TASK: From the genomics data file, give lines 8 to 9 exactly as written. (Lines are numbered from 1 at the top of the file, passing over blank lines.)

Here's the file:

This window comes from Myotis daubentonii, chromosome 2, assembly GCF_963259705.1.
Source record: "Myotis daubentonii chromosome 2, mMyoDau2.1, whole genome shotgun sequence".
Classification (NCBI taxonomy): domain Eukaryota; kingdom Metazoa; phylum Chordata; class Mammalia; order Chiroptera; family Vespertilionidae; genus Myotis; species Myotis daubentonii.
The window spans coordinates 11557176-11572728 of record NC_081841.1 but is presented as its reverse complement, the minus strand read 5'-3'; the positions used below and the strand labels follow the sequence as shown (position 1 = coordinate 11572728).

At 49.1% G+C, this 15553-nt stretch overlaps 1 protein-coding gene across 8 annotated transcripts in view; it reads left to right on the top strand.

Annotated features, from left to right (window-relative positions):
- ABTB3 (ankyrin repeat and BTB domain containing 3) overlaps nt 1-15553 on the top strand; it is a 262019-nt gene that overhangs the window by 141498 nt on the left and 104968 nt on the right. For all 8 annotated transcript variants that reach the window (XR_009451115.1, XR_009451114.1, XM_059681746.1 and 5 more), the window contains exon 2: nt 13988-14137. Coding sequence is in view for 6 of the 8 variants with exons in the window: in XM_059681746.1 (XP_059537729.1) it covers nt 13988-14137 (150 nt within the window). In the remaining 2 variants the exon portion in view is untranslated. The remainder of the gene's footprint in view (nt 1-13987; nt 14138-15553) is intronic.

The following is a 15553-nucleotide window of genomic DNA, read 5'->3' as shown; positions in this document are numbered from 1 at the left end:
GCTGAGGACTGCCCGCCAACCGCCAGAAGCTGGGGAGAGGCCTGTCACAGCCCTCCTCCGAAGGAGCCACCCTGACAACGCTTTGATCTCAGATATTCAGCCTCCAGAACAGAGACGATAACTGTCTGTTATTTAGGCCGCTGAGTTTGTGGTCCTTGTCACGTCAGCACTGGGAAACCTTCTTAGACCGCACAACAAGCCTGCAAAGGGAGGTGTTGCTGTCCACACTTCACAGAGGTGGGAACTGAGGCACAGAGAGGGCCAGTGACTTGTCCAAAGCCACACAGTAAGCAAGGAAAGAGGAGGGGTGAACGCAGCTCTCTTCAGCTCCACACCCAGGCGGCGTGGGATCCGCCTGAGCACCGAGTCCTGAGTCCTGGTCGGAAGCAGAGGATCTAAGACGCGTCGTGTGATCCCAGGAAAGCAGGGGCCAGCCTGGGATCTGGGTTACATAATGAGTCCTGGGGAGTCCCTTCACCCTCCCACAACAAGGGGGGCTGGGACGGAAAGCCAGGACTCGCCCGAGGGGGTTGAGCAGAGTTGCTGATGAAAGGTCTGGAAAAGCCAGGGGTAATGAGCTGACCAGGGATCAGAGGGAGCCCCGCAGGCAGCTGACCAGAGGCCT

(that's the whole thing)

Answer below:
The following is a 15553-nucleotide window of genomic DNA, read 5'->3' as shown; positions in this document are numbered from 1 at the left end:
GCTGAGGACTGCCCGCCAACCGCCAGAAGCTGGGGAGAGGCCTGTCACAGCCCTCCTCCGAAGGAGCCACCCTGACAACGCTTTGATCTCAGATATTCAGCCTCCAGAACAGAGACGATAACTGTCTGTTATTTAGGCCGCTGAGTTTGTGGTCCTTGTCACGTCAGCACTGGGAAACCTTCTTAGACCGCACAACAAGCCTGCAAAGGGAGGTGTTGCTGTCCACACTTCACAGAGGTGGGAACTGAGGCACAGAGAGGGCCAGTGACTTGTCCAAAGCCACACAGTAAGCAAGGAAAGAGGAGGGGTGAACGCAGCTCTCTTCAGCTCCACACCCAGGCGGCGTGGGATCCGCCTGAGCACCGAGTCCTGAGTCCTGGTCGGAAGCAGAGGATCTAAGACGCGTCGTGTGATCCCAGGAAAGCAGGGGCCAGCCTGGGATCTGGGTTACATAATGAGTCCTGGGGAGTCCCTTCACCCTCCCACAACAAGGGGGGCTGGGACGGAAAGCCAGGACTCGCCCGAGGGGGTTGAGCAGAGTTGCTGATGAAAGGTCTGGAAAAGCCAGGGGTAATGAGCTGACCAGGGATCAGAGGGAGCCCCGCAGGCAGCTGACCAGAGGCCT